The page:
Microsoft in Open Source

I know that the title sounds deceiving, especially to those who’ve been watching the open source realm over the past couple decades.  However, Microsoft has been dabbling with open source for awhile, and they even have a website that talks about it.  Let’s look into this a bit more.


I’ve had my eye on the open source world for at least the past decade.  While my roots may be in Microsoft technologies, my first presentations at user groups and conferences were on open source projects and programming in Linux.  Even when I keynoted at Software Freedom Day – Cleveland 2011 – talking about “Keeping an Open Mind About Open Source”, I made sure to mention that yes, Microsoft is included in the list of those involved with open source.  It was nice to be able to mention their company name and get more intrigue than groans.

Microsoft’s Involvement in Open Source in Terms of Development

One myth people have believed is that developers who use Microsoft technologies don’t understand open source.  However, that myth is just that – a myth.  The truth is, developers of all types, including those who use Microsoft technologies, are interested in the open source movement.  Whether they’re contributing to their own projects or encouraging developers to contribute to projects or create their own open source projects, Microsoft has provided developers with a home for open source projects over at CodePlex.

In addition to providing a place to host these open source products, they have encouraged developers to help with the tooling in Visual Studio.  One package management system that’s used commonly in the Microsoft development realm is NuGet, the open source developer focused package management system.  This tool allows those developing with Microsoft’s Visual Studio to easily add 3rd party open source libraries to their applications.

We have a place to host open source packages and tools to give us access to open source libraries.  Microsoft is also known for promoting open source packages and pro-open source solutions in their Web App Gallery, which can be accessed on desktops via Web Platform Installer and can be installed on webhost’s servers for those webhosts that support the Microsoft Web App Gallery. You can even play with these packages and customize them on your own, even if you don’t have Visual Studio.  Microsoft’s WebMatrix tool ties into the Web App Gallery as well and makes it easy to work with applications found in the Web App Gallery.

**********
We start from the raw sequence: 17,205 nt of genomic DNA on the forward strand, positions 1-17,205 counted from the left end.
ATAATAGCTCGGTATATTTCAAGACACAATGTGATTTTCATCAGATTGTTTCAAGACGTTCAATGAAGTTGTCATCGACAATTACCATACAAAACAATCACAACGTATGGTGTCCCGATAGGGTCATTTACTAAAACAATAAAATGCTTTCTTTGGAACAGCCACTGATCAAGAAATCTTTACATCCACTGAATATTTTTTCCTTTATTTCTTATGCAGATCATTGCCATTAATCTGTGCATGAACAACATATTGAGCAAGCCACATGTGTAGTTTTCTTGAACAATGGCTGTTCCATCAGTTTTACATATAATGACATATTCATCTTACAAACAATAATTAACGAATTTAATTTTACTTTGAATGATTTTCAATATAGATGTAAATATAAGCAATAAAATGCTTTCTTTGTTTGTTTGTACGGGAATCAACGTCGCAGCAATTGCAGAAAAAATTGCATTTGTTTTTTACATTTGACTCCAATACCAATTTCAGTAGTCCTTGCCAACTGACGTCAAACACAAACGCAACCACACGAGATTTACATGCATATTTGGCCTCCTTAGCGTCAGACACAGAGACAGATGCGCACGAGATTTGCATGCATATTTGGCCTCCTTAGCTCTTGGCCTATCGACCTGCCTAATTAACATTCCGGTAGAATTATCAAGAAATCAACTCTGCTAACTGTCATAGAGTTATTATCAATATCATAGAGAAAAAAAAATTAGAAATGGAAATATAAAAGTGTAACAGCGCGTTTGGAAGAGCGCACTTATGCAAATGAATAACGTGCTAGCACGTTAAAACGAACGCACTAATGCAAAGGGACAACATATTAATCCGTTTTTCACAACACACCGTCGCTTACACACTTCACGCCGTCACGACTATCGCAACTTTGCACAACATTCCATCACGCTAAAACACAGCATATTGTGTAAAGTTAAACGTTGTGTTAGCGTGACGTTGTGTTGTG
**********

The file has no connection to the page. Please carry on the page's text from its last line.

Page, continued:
Microsoft’s Open Source Initiative

Recently, my friend Marques – also known as @tromboneforhire on Twitter – tweeted about stumbling upon the Microsoft Openness site.  I had never ever heard about it up until that point, but I figured I’d poke around the site to see what their site was about.

Microsoft is all about building bridges across platforms.  The Openness site covers how Microsoft is about building these bridges, looking at how openness influences Microsoft and its audience.  It contains stories of Microsoft paired with common open source technologies and packages – including PHP and Drupal.  There’s also a list of resources on openness and interoperability – including standards, Microsoft projects, and other helpful links.  You can also get your short updates from them as @OpenAtMicrosoft on Twitter.

In addition to the Openness site, there’s the Port25 blog that covers communications from the open source community at Microsoft.  Here you can find where Microsoft technologies meet the open source community.  Whether it’s Microsoft appearing at OSCON or something like PhoneGap on Windows Phone being complete, you’ll find all sorts of details on Microsoft’s relations in open source.  As they put it on their site:

Port 25 is about having a healthy conversation with customers and the industry to talk openly and honestly about their biggest interoperability challenges, whether it is on UNIX, Linux, Windows, or other open source packages.

We believe that healthy and productive discussion only occurs when the parties listen and respond to each other, and this is the foundation on which Port 25 is built.

Our goal is to be accessible, approachable and smart, which means our door is always open, that no comment goes unread, that ideas (common sense required) can be openly discussed, and that while change takes time, we’re committed.